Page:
Safarova has never managed to beat Kvitova in seven attempts, with all but two of them going to three sets. Things have not been that great for Safarova, having been hospitalised for a bacterial infection, causing her to miss the entire Asian swing. Yet we have to say that the momentum now sits with Safarova to not only pick up her first win, but to dump the 2011 champion out of the tournament, quite possibly.
Both have a hefty amount of power and are of course part of this strange cult of lefties in the White Group, but both are prone to errors. With the prospect of the Fed Cup Final around the corner, Kvitova may want to cut her losses here to focus on a competition that also means a great deal to her, before calling time on a troubled season.
Kvitova and Safarova are scheduled not before 3pm (7am GMT) on Stadium Court.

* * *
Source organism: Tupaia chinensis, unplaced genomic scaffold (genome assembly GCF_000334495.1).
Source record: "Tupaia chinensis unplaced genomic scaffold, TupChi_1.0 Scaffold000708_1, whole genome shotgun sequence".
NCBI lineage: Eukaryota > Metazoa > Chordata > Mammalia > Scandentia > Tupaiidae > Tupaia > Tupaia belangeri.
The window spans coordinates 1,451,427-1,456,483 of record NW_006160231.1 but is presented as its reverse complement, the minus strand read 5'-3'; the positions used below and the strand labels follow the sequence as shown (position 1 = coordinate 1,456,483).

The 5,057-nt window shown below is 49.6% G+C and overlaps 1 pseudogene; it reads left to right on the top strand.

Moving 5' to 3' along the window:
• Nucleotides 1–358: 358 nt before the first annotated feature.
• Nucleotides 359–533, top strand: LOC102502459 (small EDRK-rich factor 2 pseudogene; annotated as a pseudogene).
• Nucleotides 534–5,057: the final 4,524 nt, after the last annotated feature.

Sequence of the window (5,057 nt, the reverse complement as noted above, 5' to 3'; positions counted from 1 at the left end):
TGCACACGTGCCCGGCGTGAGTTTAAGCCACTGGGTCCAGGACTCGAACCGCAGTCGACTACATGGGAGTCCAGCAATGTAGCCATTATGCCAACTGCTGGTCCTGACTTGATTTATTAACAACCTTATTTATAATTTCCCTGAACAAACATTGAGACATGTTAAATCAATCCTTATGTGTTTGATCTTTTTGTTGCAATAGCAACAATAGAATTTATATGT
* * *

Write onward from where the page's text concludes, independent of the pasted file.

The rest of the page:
Garbiñe Muguruza  v Angelique Kerber  H2H: 3-3
If the delightful Muguruza has been scouting her opposition, she will have seen the pre-tournament favourite for the title in all sorts of bother against Sharapova, and will quietly set down her marker for an easier passage.
But beware the more aggressive Kerber on show here. Although the speed of the court (or indeed lack thereof) might favour more of the counter-puncher, Kerber was definitely working on being a lot more aggressive. Not a natural finisher of points, she capitalised on a listless performance by Kvitova but is aware that Muguruza has led her a merry dance plenty of times this year.
Having led 3-0 until as recently as the start of this year, it has been one-way traffic from Muguruza in the third round of both the French Open and Wimbledon, and most recently in the Wuhan semi-final.
On paper we make this Muguruza’s match, but there is a quiet confidence about Kerber after her win. She has a game plan, and she intends to use it.
Muguruza and Safarova are scheduled not before 7:30pm (11:30am GMT) on Stadium Court.
Britwatch Sport’s Ros Satar is covering the WTA Finals in Singapore for Tennis Panorama Now. Read her match reports here.